Wayne Rooney has admitted he has reached a key moment in his career and accepted he is no longer the “first name on the team-sheet” after being dropped by England interim manager Gareth Southgate for Tuesday night’s World Cup qualifier against Slovenia.
Southgate, in caretaker charge until mid-November following Sam Allardyce’s departure last week, claimed it was a “very straightforward” decision to drop the England captain for the first time in his international career here in Ljubljana.
With Rooney, who turns 31 later this month, also having lost his first-team place at Manchester United this season, his prospects for club and country are now shrouded in doubt for the first time. But despite the setback of being dropped – Tottenham midfielder Eric Dier will take Rooney’s place, with Jordan Henderson assuming the captaincy – Rooney insists he can fight back and reclaim his England position.
“I’ve played 13 years non-stop for England and given everything,” Rooney said. “But a time comes when you’re not the first name on the team-sheet, like I have been in the past. I’ve done it 117 times, but of course a time comes where there might be a bit of a change, but all I can do is keep working and turning up, so that I am ready when called upon.
“There is no embarrassment. I show great pride playing for my country. [If] it is from the bench, it is from the bench – nothing has changed in terms of my future. I understand this is part of football. It is something which you have to go through and I am big enough to deal with it.
“Of course, I do [believe I can come back from this]. I am 30 years of age, I am not 35 or 36 where you are thinking: ‘Can you get back from it?’ I will just keep working. I have said before that I will not stop playing for England and then think of going to Dubai for a few days in the international break. I will turn up when called upon and be ready.”
Having won his 117th cap against Malta, Rooney stands just eight short of equalling Peter Shilton’s all-time England appearance record. The former Everton youngster is confident he can still eclipse Shilton before ending his international career after Russia 2018, but he admits he must now resolve the dilemma over where he plays out the remainder of his career after recently stating a desire to play in midfield rather than as a forward.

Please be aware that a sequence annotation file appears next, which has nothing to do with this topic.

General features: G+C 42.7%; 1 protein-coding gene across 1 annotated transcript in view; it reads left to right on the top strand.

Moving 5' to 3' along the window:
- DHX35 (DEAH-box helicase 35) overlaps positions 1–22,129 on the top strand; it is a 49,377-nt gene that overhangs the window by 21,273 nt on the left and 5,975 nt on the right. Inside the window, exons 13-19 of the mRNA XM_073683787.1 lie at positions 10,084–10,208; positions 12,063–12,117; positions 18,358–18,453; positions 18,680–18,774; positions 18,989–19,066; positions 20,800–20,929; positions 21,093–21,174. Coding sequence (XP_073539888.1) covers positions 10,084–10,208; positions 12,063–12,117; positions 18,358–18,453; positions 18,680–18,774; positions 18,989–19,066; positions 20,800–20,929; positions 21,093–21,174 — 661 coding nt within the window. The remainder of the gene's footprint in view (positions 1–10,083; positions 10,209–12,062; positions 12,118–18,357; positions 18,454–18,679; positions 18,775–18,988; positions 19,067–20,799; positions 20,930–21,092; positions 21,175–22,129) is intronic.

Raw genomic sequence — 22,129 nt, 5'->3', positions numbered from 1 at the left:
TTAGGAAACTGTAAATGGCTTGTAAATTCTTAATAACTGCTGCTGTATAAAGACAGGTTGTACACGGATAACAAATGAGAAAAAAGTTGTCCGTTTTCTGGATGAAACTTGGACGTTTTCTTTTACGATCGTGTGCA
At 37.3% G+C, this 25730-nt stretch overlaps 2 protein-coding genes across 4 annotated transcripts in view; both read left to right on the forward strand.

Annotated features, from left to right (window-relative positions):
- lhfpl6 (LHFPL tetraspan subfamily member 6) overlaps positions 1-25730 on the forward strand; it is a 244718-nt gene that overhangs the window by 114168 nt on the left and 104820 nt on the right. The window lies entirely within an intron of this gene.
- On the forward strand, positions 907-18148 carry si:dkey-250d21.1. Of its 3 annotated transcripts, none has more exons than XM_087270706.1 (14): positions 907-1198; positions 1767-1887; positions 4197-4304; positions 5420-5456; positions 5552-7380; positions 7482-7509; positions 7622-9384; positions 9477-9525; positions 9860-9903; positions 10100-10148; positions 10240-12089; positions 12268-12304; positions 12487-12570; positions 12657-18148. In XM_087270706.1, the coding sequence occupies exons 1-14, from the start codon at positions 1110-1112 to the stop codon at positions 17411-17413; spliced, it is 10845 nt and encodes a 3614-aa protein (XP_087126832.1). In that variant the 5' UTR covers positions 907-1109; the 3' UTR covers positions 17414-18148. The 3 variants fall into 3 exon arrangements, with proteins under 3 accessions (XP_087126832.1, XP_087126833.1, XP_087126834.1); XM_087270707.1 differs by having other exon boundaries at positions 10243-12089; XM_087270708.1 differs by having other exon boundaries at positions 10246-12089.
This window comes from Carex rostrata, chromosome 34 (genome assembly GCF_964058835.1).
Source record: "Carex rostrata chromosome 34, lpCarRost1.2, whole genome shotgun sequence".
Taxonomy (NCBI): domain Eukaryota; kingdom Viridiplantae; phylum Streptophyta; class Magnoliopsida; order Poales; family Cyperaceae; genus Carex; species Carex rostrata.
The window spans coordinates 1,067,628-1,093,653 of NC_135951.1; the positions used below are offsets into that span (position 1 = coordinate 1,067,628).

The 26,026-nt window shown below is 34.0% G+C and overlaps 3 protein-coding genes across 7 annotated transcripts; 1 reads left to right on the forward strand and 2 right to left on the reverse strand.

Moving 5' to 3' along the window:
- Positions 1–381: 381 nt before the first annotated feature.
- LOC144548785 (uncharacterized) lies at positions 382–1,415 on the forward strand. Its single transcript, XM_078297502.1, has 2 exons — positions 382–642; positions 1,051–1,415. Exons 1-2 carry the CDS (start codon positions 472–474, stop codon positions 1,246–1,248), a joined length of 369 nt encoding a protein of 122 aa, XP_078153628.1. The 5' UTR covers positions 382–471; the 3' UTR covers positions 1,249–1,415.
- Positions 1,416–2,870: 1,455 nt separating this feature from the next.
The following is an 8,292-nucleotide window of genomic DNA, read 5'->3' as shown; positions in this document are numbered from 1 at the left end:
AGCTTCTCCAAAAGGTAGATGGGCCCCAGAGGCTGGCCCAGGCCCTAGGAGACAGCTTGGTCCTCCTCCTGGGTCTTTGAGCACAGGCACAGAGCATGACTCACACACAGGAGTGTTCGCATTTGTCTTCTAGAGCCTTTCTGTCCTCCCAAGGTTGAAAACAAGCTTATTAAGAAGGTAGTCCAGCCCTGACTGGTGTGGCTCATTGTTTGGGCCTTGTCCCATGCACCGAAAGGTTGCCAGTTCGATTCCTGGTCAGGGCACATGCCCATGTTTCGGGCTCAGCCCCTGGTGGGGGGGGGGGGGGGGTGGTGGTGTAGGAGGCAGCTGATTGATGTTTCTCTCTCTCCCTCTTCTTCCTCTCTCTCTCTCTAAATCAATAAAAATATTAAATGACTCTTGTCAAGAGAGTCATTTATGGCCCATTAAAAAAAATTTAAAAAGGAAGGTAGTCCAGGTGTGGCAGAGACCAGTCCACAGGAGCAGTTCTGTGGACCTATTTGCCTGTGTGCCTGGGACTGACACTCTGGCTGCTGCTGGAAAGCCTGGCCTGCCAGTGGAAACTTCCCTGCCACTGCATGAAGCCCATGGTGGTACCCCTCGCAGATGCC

“I am not naive in terms of thinking that I am still a 20-year-old who could do what I could do when I was 20,” he said. “I understand that. I feel my game is different to that of a 20-year-old, but I also think I have qualities that can help move this team forward. Ryan Giggs at 30 wasn’t the same player at 18. And he played till he was 40.
“There’s lots of examples out there you can use – players re-evaluate and work out the best way to move forwards. I’m sure that will happen with me. But I’m not someone who wants to be in for the benefit of me if it will harm the team. It’s never been the player I am and I’m not going to start now.
“I want to be part of a winning team. I always want to be in the starting XI but if being part of a winning team is from the bench at the minute then so be it.”
Southgate has done his prospects of securing the England job on a full-time basis little harm by being so decisive with Rooney. But the former Middlesbrough manager insists the decision to drop his captain was purely rooted in the best interests of the team.
“It’s not something I take any pleasure from at all, but you put emotion and feeling to one side and make a decision that you think is right for tactical reasons,” he said. “That’s part of the responsibility of being the head coach. Again, I was well aware of the implications of it, especially for Wayne and that’s why I felt it needed to dealt with in a certain way.
“But it’s very straightforward. We have looked at how Slovenia play and when I looked at that midway through last week I knew in my mind the profile of midfield that we need for this game.”
Having been in the England squad when Paul Gascoigne reacted angrily to being left out of Glenn Hoddle’s World Cup squad in 1998, however, Southgate admitted a need to be respectful of Rooney’s status as captain and contribution to the team.
“I think there is a thing of respect and unfortunately very often we don’t see it fully until players retire and they are finished,” he said. “I know that is the case. But we have an opportunity still with Wayne, there is still time ahead and his impact on the whole squad is huge.
“I have been more aware of that over the last few days because of his contribution, the things he talks about, that experience he passes on, the players fully appreciate the gold dust he is giving them. It is massive, especially for a relatively young group of players.
“He is still captain of this team while I am in charge. Everything I have seen this week has only improved and reinforced the feeling of how impressive a leader he is of this squad.”